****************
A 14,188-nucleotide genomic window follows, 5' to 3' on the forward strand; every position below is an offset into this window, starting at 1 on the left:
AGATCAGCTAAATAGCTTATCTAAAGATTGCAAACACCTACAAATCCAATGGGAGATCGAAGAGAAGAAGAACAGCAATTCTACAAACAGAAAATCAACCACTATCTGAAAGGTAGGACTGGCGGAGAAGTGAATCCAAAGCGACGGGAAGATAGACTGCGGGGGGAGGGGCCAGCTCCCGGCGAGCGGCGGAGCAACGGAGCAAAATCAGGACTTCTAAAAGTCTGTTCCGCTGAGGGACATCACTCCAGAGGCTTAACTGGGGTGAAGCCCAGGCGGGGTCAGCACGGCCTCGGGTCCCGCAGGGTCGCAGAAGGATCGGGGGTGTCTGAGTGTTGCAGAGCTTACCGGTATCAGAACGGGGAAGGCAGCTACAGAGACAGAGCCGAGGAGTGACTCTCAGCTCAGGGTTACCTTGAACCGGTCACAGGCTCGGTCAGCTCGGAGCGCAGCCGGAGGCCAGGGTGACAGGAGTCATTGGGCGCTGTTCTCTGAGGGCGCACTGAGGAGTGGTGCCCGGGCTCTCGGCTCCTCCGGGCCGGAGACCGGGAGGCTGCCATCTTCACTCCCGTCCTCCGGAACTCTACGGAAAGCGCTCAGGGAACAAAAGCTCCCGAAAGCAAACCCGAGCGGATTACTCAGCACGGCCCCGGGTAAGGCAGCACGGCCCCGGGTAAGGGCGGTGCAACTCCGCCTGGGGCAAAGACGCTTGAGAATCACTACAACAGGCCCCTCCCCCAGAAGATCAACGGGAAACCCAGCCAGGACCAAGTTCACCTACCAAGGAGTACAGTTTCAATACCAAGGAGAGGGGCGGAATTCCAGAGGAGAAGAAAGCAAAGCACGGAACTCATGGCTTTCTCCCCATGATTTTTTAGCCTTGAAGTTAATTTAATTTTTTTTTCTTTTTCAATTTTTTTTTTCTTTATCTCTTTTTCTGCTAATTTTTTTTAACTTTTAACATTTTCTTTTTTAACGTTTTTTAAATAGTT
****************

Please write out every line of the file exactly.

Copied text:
A 14,188-nucleotide genomic window follows, 5' to 3' on the forward strand; every position below is an offset into this window, starting at 1 on the left:
AGATCAGCTAAATAGCTTATCTAAAGATTGCAAACACCTACAAATCCAATGGGAGATCGAAGAGAAGAAGAACAGCAATTCTACAAACAGAAAATCAACCACTATCTGAAAGGTAGGACTGGCGGAGAAGTGAATCCAAAGCGACGGGAAGATAGACTGCGGGGGGAGGGGCCAGCTCCCGGCGAGCGGCGGAGCAACGGAGCAAAATCAGGACTTCTAAAAGTCTGTTCCGCTGAGGGACATCACTCCAGAGGCTTAACTGGGGTGAAGCCCAGGCGGGGTCAGCACGGCCTCGGGTCCCGCAGGGTCGCAGAAGGATCGGGGGTGTCTGAGTGTTGCAGAGCTTACCGGTATCAGAACGGGGAAGGCAGCTACAGAGACAGAGCCGAGGAGTGACTCTCAGCTCAGGGTTACCTTGAACCGGTCACAGGCTCGGTCAGCTCGGAGCGCAGCCGGAGGCCAGGGTGACAGGAGTCATTGGGCGCTGTTCTCTGAGGGCGCACTGAGGAGTGGTGCCCGGGCTCTCGGCTCCTCCGGGCCGGAGACCGGGAGGCTGCCATCTTCACTCCCGTCCTCCGGAACTCTACGGAAAGCGCTCAGGGAACAAAAGCTCCCGAAAGCAAACCCGAGCGGATTACTCAGCACGGCCCCGGGTAAGGCAGCACGGCCCCGGGTAAGGGCGGTGCAACTCCGCCTGGGGCAAAGACGCTTGAGAATCACTACAACAGGCCCCTCCCCCAGAAGATCAACGGGAAACCCAGCCAGGACCAAGTTCACCTACCAAGGAGTACAGTTTCAATACCAAGGAGAGGGGCGGAATTCCAGAGGAGAAGAAAGCAAAGCACGGAACTCATGGCTTTCTCCCCATGATTTTTTAGCCTTGAAGTTAATTTAATTTTTTTTTCTTTTTCAATTTTTTTTTTCTTTATCTCTTTTTCTGCTAATTTTTTTTAACTTTTAACATTTTCTTTTTTAACGTTTTTTAAATAGTT